It's the ones you love who hurt you the most.
Part of the Guild 01 compilation published by Level 5 in Japan, Crimson Shroud was developed by the illustrious Yasumi Matsuno, of Final Fantasy Tactics and Ogre Battle fame. It is now being offered on the North American eShop as a bite-sized, standalone role-playing game.
Going into it, all I knew about Crimson Shroud was its pedigree and the fact that its battles are dice-based. Having never really played either a Matsuno game or a tabletop RPG before, I naturally thought I was the best person to review it. Thankfully, despite having systems upon systems upon systems, the game really isn't as complex as the string of tutorials at the beginning would have you believe. I was overwhelmed at first but, after some practice and going over the in-game tips, the battles become second nature.
The dice actually do not come into play with every move. You choose your attacks, skills, or magic based on their potency or effect, just like you would any RPG. In some cases, such as attempts to debuff an enemy (slow him down, lower his attack or defense, etc.), rolling the dice is mandatory and determines if the spell succeeds or fails. In other cases, you gain a bonus die for chaining up attacks into a combo, and can then use your bonus dice collection to increase your odds of hitting the enemy and the damage your attack will cause. Every little bit helps, but in truth, using buffs to increase your accuracy or power will be a much more effective way to increase your chances.
Battles in the game are not random. Instead, they occur each and every time you stop in specific rooms on the map, and so they can (in most cases) be bypassed after the first time you've fought them. Your characters don't gain levels, and their statistics don't change the more you battle. Instead, nearly every battle end with you choosing one new skill for each of the three characters in your party, and there is also a lot of loot to choose from. Each piece of loot has "burden points" attached to it, and depending on how well you did in battle, you can burden yourself with more of them. Some of the loot will be consumables such as health potions, while some will be gear, and that gear is what modifies your stats and gives your characters their spells.
Given that the same enemies inhabit the same rooms each and every time you land in them, you generally don't have to repeat battles beyond the first time you explore a room unless you want to, with one notable, tragic exception. In the second chapter, there is a darkened room that you cannot get past without a key item. This key item can only be obtained by killing monsters in a specific room, the Geyserm Waterway. This key item is a random loot drop... I spent at least two hours (out of ten hours total of playtime) going around in circles, fighting enemies again and again, reading the manual, checking the menus to see if I had missed something, some command, some spell I could use to light up that room. I had no way of knowing I had to keep fighting the skeletons of the Geyserm Waterway more than the five times I had already, until I took to twitter and got some guidance from a luckier reviewer and, with someone else in my predicament, figured out that the enemies had to be killed in a specific order (archers, then mages), for the item to ever show up.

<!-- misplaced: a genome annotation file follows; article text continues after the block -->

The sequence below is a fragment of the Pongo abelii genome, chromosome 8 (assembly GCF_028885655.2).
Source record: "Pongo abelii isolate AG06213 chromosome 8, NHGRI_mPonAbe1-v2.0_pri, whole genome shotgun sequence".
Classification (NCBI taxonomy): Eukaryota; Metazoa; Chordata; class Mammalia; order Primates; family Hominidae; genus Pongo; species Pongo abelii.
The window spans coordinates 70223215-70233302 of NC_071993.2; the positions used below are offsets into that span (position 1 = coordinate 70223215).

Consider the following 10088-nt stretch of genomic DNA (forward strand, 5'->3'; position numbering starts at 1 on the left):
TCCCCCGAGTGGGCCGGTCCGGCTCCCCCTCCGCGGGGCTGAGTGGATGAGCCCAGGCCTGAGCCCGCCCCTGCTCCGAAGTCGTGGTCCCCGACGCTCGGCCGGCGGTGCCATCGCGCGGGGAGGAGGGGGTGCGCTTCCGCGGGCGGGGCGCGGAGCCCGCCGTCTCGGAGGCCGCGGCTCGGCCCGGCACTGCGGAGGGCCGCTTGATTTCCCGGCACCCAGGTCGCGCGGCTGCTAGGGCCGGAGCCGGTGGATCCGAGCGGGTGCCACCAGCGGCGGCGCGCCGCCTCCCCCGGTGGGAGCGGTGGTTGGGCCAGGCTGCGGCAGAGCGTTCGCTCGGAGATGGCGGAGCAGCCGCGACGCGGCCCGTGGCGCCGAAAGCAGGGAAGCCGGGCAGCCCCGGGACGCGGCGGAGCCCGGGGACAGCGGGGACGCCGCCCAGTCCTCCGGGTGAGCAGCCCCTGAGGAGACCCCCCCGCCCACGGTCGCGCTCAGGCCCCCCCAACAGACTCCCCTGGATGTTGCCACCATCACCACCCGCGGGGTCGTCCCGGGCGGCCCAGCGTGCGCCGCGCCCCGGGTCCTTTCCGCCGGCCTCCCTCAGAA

This major design flaw is all the more infuriating because I actually enjoy the game. I love how concise it is. I love the feeling of playing an RPG through to the end in a mere few hours. I love the strategic feel of the battles and the genuine satisfaction of learning each enemy's weaknesses, allowing me to dispatch them in a couple of minutes instead of half an hour. I love the whole tabletop RPG gimmick, which doesn't stop at dice-rolling but gives you figurines as your characters, complete with their feet stuck on a base. I love little touches like the "tilt" mechanic, which seems to occur if you shake the dice too hard: one die escapes to the top screen, bonks a figurine on the head, and can be used later. I even got into the story, which is standard fantasy fare (a band of mercenaries, a Crimson McGuffin, the magic haves-and-have-nots, an ancient evil), but is well told despite a few typos.
I resent the game for having to even think twice about giving it a high score. It should have been a slam-dunk for me, if not for a major, easily-avoided flaw. When all is said and done, however, once I got past that one frustrating point, I was just eager to keep playing and see what was next. Furthermore, you have been properly warned. FAQs will be written for the game. Players will not have to live my frustration. And I've already started a second run through the game. If that is not worthy of my highest recommendation, what is?